Back To School: The Homecoming Project

By: Christopher Donaldson

Back to school season jitters can prove stressful on any student. Will I fit in? Will I dread it or love it? Will I pull the right grades? But research shows that LGBT youth anticipate even more worry and wear than their straight classmates.

Nearly two-thirds (61%) report that they feel unsafe in school due to bullying or harassment. They are four times more likely to use alcohol, eight times more likely to attempt suicide, six times more likely to experience serious depression, and three times more likely to have regular unprotected sex than heterosexual students (Ryan, Huebner, Diaz, & Sanchez).

So what can you do to help? The Homecoming Project, organized by non-profit Live Out Loud, needs successful LGBT adults to go back to their respective high schools and talk to these kids about how it really does get better.

“Our goal is to create a support system for youth by presenting positive role models whose experiences serve as real examples of success,” said Leo Preziosi, JR., founder and executive director of Live Out Loud. “High school is a critical stage in growing up and creating your own individuality, yet so many LGBT youth are still looking for role models from our communities to help them in this journey.”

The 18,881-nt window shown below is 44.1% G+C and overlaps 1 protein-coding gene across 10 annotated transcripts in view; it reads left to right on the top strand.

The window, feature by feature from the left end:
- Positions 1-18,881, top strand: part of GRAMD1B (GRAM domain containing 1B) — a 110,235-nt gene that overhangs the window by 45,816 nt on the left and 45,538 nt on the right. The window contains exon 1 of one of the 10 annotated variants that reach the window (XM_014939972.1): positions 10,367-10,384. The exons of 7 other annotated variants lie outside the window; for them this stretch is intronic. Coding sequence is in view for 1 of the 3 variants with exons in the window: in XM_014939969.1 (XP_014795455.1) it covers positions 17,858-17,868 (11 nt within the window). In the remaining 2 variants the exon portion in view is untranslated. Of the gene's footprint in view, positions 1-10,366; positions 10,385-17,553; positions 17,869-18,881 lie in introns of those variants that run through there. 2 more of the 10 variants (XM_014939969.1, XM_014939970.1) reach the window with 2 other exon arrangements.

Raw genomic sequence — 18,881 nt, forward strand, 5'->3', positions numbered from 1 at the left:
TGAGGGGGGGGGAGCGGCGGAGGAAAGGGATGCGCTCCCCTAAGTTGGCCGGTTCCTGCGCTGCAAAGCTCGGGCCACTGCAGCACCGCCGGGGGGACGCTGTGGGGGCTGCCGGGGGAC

The program has already reached thousands of students in California, New York, California, Utah, New Jersey and Kentucky. Even Academy Award winning screenwriter, Dustin Lance Black, participated at his alma mater, North Salinas High School in California’s Central Valley.

“When I first heard about doing the Homecoming Project, I had no idea it would be so revelatory. I had no idea I would see such great change. It’s been such an inspiration to me to see what’s happened here thanks to the Live Out Loud Homecoming Project. I know now that we are doing good,” said Black.

Watch Black’s participation below.

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